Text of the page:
What to Do During Devotion Part 1, Suggested Reading

Often people who are finding themselves unsure of what to do during a devotion time ask me for a few book recommendations to help them along. So, I’ve compiled a short list of a few books I believe every Christian should read. These books are all meditations by the authors themselves, which serves the double purpose of providing those of us reading them with a solid example of how to reflect on scripture and God’s presence.

Soren Kierkegaard, Training in Christianity-This book is so good I named my son after its author. Kierkegaard himself regarded it as his “most perfect and truest book.” Kierkegaard opposed the belief that Christianity is simply ascribing to a series of beliefs and demanded that true Christianity result in a life like Christ’s. This message still needs to be communicated to Western Christians.

Thomas A Kempis, The Imitation of Christ– This book has been translated into more languages than any other book (excluding the Bible) and is the most widely read devotional book of all time. It’s short sections make it great for daily reading. Kempis focuses on the developing of an inward life, not merely an external one.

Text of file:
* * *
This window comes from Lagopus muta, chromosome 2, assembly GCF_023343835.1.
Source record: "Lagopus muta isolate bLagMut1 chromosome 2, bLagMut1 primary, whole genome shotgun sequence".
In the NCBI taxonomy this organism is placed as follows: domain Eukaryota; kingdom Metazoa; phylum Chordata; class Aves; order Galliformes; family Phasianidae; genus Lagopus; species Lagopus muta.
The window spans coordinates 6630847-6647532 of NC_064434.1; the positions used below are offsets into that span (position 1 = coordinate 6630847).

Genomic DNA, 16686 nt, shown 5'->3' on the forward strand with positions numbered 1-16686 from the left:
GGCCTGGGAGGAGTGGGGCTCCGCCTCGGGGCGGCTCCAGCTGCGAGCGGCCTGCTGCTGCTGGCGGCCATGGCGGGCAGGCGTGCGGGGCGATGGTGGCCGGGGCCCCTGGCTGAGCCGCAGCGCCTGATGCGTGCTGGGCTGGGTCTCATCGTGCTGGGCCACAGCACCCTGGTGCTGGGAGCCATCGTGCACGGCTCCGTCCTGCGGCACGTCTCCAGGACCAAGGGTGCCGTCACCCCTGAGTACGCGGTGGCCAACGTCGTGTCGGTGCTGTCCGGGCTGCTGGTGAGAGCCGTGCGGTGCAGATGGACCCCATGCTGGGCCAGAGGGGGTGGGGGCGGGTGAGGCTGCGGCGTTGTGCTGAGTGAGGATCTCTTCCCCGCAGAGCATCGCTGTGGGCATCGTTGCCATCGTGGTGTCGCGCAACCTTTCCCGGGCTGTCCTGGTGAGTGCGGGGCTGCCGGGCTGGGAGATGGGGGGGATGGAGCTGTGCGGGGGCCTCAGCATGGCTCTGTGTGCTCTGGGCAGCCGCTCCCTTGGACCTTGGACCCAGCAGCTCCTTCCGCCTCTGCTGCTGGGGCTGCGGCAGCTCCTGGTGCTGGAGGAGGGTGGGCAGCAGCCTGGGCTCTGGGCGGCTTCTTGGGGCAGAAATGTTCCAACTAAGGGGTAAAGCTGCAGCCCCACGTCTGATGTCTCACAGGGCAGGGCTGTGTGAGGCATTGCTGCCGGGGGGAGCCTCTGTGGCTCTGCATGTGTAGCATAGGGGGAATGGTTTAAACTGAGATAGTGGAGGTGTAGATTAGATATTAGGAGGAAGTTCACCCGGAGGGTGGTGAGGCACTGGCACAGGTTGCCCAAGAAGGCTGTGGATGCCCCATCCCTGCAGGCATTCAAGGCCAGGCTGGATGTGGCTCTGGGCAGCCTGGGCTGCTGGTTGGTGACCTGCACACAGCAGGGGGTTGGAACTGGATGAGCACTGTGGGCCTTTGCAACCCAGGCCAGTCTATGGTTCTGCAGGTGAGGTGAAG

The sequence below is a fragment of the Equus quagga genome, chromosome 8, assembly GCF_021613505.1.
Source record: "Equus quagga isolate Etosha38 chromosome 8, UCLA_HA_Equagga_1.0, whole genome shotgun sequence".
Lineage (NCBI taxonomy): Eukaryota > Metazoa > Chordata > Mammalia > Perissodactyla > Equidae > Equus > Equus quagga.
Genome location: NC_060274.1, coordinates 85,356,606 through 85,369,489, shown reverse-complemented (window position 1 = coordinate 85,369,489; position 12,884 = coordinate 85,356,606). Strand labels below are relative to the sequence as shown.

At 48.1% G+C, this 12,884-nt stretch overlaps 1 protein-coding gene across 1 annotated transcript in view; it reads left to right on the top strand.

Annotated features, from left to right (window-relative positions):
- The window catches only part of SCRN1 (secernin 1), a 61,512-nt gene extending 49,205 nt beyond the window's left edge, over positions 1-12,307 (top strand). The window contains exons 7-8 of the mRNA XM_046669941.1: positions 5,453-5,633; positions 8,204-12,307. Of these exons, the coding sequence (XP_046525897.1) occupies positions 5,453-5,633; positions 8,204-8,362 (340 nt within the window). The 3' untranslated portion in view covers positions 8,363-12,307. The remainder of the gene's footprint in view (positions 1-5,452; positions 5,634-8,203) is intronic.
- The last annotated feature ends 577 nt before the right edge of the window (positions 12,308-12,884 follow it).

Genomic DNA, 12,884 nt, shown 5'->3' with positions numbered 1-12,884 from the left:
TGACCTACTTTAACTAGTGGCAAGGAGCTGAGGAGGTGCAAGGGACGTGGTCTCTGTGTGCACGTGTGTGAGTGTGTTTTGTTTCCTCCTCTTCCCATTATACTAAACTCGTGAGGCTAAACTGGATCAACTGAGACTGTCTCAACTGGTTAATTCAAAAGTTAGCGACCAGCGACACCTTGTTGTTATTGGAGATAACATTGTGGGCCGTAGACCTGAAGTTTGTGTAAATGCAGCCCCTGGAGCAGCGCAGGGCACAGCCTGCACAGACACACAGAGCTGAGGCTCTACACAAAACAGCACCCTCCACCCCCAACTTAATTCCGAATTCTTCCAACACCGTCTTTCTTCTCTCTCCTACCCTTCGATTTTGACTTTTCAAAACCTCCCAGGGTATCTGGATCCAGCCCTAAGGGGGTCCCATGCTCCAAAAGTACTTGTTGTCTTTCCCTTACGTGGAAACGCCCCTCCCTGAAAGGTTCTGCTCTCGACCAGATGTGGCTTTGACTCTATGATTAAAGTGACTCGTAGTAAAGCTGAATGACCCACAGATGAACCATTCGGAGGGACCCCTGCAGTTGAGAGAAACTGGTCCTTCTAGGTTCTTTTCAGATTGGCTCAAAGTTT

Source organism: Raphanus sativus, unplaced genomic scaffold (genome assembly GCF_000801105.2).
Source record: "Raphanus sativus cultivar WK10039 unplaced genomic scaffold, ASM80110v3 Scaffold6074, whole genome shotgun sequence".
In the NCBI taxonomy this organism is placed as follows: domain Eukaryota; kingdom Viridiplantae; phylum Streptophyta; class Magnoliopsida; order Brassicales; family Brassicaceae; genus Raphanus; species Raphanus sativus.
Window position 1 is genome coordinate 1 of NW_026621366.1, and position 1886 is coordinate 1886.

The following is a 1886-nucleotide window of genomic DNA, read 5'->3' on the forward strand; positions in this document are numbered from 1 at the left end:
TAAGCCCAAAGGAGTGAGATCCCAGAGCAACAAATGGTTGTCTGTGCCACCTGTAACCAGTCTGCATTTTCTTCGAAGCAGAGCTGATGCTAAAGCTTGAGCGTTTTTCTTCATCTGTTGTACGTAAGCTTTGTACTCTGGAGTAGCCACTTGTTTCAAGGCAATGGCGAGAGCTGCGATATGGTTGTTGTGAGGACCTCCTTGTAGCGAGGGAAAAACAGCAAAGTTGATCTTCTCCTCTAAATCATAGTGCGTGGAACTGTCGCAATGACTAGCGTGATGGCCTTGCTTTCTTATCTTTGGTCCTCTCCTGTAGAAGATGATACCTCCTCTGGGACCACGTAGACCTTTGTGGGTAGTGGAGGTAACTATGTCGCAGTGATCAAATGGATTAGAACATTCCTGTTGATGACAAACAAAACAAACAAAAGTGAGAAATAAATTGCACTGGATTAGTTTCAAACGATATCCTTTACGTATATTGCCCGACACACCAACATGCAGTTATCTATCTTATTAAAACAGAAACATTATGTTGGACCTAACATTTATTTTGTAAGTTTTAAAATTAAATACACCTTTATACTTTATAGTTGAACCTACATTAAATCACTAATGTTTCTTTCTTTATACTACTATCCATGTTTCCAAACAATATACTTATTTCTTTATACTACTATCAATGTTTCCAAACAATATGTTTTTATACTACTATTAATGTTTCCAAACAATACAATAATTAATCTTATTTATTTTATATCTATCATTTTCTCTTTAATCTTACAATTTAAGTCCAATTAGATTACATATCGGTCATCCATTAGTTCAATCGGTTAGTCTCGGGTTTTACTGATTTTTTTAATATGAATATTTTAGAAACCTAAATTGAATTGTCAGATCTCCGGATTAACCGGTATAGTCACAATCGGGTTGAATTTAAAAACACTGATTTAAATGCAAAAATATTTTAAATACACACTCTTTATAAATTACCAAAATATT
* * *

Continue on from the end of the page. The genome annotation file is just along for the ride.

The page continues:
C.S. Lewis, Reflections on the Psalms-Lewis is one of the most important Christian thinkers of the last 100 years and most people know him only for his children’s books. I’ve had more than one mentor tell me this book should be read by Christians each year. Lewis, a brilliant thinker but not a bible scholar, reflects one of the most read, loved, and confusing books of the Bible and writes with honesty about what he sees.

Dietrich Bonhoeffer, The Cost of Discipleship-Possibly THE most important Christian thinker of the last 100 years. Bonhoeffer’s reflection on The Sermon on the Mount results in a call for costly discipleship that Bonhoeffer not only preached but lived (and died for).

Of course, reading books by other people is not the only thing to do during devotional times. Reading scripture and prayer are also extremely important. Over the next two days, I’ll cover some tips to help in both of those disciplines. 

In the meantime, which devotional books do you use and recommend? What did I leave out?